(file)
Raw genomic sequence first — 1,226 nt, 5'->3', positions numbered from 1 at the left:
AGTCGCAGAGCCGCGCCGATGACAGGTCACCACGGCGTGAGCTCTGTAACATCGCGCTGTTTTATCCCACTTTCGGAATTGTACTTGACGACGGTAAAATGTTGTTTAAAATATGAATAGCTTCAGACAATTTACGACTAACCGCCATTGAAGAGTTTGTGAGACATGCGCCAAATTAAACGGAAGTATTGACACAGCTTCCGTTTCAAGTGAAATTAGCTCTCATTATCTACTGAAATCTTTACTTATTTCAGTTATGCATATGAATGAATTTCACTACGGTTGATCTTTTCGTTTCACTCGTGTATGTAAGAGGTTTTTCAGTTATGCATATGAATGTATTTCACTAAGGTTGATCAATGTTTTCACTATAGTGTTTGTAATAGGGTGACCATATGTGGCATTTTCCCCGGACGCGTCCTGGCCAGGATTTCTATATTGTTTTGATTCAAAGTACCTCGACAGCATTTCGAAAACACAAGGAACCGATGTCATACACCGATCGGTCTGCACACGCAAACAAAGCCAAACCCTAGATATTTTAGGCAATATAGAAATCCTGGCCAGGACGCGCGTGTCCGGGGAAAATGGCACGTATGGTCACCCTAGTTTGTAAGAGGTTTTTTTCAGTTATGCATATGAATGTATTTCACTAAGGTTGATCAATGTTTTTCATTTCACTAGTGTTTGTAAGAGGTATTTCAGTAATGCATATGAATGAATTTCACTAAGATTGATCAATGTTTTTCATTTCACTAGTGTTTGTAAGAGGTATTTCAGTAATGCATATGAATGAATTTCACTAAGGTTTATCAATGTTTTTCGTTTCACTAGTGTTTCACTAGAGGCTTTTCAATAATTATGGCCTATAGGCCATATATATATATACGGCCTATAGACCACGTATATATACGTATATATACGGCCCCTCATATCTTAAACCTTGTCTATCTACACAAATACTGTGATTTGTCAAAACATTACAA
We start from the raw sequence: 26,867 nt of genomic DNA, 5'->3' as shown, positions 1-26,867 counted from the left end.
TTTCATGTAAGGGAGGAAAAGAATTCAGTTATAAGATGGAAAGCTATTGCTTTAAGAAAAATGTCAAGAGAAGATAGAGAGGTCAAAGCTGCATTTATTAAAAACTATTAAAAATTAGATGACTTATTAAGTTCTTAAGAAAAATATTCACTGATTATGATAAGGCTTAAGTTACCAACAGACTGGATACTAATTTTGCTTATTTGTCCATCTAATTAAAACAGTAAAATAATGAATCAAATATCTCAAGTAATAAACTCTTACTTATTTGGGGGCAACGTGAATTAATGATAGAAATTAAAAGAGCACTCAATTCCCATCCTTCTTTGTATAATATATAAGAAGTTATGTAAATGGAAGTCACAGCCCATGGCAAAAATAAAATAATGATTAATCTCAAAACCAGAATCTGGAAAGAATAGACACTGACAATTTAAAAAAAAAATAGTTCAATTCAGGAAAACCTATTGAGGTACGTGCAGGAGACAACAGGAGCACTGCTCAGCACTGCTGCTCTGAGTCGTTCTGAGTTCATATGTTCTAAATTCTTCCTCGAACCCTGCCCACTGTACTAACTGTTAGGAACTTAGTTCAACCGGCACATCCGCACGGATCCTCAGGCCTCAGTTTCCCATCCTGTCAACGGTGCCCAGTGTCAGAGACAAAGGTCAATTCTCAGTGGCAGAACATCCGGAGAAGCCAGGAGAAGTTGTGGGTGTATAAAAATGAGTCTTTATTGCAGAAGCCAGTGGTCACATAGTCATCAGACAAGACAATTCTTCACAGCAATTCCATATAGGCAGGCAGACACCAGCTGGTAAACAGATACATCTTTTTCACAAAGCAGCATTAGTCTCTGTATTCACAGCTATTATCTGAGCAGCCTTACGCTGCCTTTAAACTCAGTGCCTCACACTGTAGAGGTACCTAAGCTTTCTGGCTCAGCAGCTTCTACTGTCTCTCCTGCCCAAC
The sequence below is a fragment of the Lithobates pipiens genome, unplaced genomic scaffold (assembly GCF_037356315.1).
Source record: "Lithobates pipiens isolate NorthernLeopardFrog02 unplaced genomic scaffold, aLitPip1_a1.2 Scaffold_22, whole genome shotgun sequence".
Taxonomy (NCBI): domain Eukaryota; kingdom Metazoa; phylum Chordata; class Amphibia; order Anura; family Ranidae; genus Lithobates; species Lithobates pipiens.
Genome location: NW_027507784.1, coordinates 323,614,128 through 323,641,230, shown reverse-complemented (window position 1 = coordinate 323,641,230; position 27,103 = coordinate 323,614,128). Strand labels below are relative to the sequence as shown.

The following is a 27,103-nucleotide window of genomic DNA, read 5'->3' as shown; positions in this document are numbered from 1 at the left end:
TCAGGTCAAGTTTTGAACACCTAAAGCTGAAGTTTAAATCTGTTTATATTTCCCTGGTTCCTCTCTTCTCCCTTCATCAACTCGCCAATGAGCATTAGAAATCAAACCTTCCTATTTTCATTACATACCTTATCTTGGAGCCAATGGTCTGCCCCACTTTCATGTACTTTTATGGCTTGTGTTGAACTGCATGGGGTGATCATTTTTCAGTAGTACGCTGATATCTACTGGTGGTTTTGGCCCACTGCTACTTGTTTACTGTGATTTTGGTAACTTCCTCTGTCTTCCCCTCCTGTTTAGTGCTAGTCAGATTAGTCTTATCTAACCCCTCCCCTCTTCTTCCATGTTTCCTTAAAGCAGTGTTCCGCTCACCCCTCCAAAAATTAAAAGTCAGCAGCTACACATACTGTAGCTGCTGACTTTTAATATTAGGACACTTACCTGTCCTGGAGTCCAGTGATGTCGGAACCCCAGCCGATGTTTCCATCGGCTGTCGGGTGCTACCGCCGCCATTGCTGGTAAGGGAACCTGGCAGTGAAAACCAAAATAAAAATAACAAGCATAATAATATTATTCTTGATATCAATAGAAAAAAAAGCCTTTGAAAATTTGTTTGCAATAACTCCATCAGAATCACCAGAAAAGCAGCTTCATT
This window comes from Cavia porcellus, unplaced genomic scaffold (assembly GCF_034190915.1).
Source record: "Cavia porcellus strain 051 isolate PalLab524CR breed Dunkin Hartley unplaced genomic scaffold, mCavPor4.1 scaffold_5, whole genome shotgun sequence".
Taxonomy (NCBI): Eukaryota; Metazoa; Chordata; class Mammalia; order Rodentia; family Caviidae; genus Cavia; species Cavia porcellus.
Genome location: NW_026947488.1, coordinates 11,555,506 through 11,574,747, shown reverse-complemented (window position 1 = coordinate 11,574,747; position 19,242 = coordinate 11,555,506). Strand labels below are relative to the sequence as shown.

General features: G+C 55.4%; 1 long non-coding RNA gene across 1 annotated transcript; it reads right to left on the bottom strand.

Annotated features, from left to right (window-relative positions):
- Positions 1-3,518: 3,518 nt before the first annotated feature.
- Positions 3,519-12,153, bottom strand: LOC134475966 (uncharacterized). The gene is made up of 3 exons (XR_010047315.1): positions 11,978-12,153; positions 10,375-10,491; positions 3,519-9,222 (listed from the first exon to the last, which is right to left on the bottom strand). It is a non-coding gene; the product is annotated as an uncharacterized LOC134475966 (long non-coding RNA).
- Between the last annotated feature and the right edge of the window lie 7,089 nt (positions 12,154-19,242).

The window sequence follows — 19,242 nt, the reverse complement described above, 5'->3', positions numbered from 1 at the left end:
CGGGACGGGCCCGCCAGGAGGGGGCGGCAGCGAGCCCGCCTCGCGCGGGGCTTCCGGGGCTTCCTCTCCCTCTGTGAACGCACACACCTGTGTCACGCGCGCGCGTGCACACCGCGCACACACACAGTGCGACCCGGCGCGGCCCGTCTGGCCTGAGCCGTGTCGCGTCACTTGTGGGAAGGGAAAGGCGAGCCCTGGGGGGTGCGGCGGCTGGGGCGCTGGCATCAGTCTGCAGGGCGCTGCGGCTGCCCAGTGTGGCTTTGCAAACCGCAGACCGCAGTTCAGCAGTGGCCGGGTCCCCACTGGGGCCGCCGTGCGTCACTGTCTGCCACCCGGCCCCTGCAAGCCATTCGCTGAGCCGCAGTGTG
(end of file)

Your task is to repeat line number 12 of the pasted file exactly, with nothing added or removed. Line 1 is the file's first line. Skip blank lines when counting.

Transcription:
Source record: "Cavia porcellus strain 051 isolate PalLab524CR breed Dunkin Hartley unplaced genomic scaffold, mCavPor4.1 scaffold_5, whole genome shotgun sequence".